Nationality: French. Born: Aubagne, near Marseilles, 25 (or 28) February 1895. Education: Lycée Thiers, Marseilles; University of Montpellier, degree in letters. Military Service: Served with French Infantry, 1914–17, and in 1940. Family: Married Jacqueline Bouvier, 1945, two sons. Career: Founded literary magazine Fortunio , 1911; teacher of English, from 1912; appointed professor at Lycée Condorcet, Paris, 1922; resigned teaching position after success of play Marius , 1929; created film company and founded magazine Les Cahiers du film , 1931; opened studio at Marseilles, 1933; directed first film, 1934; President of Society of French Dramatic Authors and Composers, 1944–46. Awards: Member, Academie française, 1947. Officer of the Légion d'honneur. Died: 18 April 1974.
Le Gendre de Monsieur Poirier (+ pr, sc); Jofroi (+ pr, sc); L'Article 330 (+ pr, sc); Angèle (+ pr, sc)
Merlusse (+ pr, sc); Cigalon (+ pr, sc)
Topaze (second version) (+ pr, sc); César (+ pr, sc)
Regain (+ pr, sc)
Le Schpountz (+ pr, sc); La Femme du boulanger (+ pr, sc)
La Fille du puisatier (+ pr, sc)
Naïs (+ pr, sc)
La Belle Meunière (+ pr, sc)
Topaze (third version) (+ pr, sc)
Manon des sources (+ pr, sc)
Les Lettres de mon moulin (+ pr, sc)
Le Curé de Cucugnan (for television) (+ pr, sc)
Marius (Korda) (sc)
Fanny (Allégret) (co-pr, sc)
Topaze (Gasnier) (original play) (sc); Un Direct au coeur (Lion) (co-author of original play, sc); L'Agonie des aigles (Richebé) (co-pr, sc)
Tartarin de Tarascon (Bernand) (sc)
Monsieur Brotonneau (Esway) (pr, sc)
Le Rosier de Madame Husson (Boyer) (sc)
Carnaval (Verneuil) (pr, sc)
La Dame aux camélias (Gir) (sc)
Jean de Florette (Berri) (original story); Manon des sources (Berri) (original story)
Les Sermons de Pagnol , edited by Robert Morel, Paris, 1968.
Confidences , Paris, 1981.
Inédits , edited by J. and F. Pagnol, Paris, 1986.
"Je n'ai pas changé de métier," an interview with Michel Gorel, in Cinémonde (Paris), 17 August 1933.
"Cinématurgie de Paris," in Les Cahiers du Film (Paris), 16 December 1933, 15 January 1934, and 1 March 1934; collected in Cahiers du Cinéma (Paris), no. 173.
"Il n'y a rien de plus bête que la technique," an interview with Maurice Bessy, in Cinémonde (Paris), 6 October 1938.
"Mon ami Rene Clair," in Cinémonde (Paris), 23 April 1946.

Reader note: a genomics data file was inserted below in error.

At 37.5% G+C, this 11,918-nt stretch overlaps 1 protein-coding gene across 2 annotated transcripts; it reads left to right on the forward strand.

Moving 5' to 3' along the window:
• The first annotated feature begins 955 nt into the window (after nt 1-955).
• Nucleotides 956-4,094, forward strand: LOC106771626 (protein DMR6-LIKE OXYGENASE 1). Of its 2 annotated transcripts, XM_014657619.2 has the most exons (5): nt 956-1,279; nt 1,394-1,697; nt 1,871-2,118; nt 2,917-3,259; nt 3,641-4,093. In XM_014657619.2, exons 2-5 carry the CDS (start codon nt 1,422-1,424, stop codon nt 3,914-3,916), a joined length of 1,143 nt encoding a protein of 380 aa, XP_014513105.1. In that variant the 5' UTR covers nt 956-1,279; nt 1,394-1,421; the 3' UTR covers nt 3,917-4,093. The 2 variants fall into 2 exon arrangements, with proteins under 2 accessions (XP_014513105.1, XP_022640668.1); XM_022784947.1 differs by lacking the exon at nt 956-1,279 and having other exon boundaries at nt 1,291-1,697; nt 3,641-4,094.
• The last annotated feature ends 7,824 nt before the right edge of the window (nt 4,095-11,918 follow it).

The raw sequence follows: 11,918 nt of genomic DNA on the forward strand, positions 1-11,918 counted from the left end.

"Adieu à Raimu," in L'Ecran Française (Paris), 3 October 1951.
Interview with J.A. Fieschi and others, in Cahiers du Cinéma (Paris), December 1965.
Interview with Claude Beylie and Guy Braucourt, in Cinéma (Paris), March 1969.
Clair, René, Cinéma d'hier, cinéma d'aujourd'hui , Paris, 1970.
Domeyne, P., Marcel Pagnol , Paris, 1971.
Beylie, Claude, Marcel Pagnol , Paris, 1972.
Castans, Raymond, Marcel Pagnol m'a raconté . . . , Paris, 1975.
Leprohon, Pierre, Marcel Pagnol , Paris, 1976.
Castans, Raymond, and André Bernard, Les films du Marcel Pagnol , Paris, 1982.
Beylie, Claude, Marcel Pagnol: ou, Le cinéma en liberté , Paris, 1986.
Pompa, Dany, Marcel Pagnol , Paris, 1986.
Beylie, Claude, Les années Pagnol , Paris, 1989.
Bens, Jacques, Pagnol , Paris, 1994.
Fernandel, "Mon ami Marcel Pagnol," in Ciné-France (Paris), 19 November 1937.
Alpert, Hollis, "Homage à Pagnol," in Saturday Review (New York), 24 December 1955.
Bazin, André, "Le Cas Pagnol," in Qu'est-ce que le cinéma? (same author), Paris, 1959.
"Spécial Guitry-Pagnol" issue of Cahiers du Cinéma (Paris), 1 December 1965.
Polt, Harriet, "The Marcel Pagnol Trilogy," in Film Society Review (New York), October 1967.
Delahaye, Michel, "La Saga Pagnol," in Cahiers du Cinéma (Paris), June 1969.
Ford, Charles, "Marcel Pagnol," in Films in Review (New York), April 1970.
"Pagnol Issue" of Avant-Scène du Cinéma (Paris), July/September 1970.
Gauteur, C., "Marcel Pagnol inconnu?," in Image et Son (Paris), September 1973.
Gévaudan, F., "Marcel Pagnol: Un Cinéaste mineur?," in Cinéma (Paris), June 1974.
Beylie, Claude, "Le Rire qui vient du coeur," in Télérama (Paris), 28 January 1976.
Turk, E.B., "Pagnol's Marseilles Trilogy," in American Film (Washington, D.C.), October 1980.
Bergan, Ronald, "Marcel Pagnol," in Films and Filming (London), November 1984.
Brisset, S., "Pagnol, cinéaste de la Méditerranée," in Cinéma ((Paris), October 1990.
La Breteque, F., de, "Le goût pour la pédagogie et la didactique de Marcel Pagnol,"in Cahier de la Cinématheque (Perpignan), December 1990.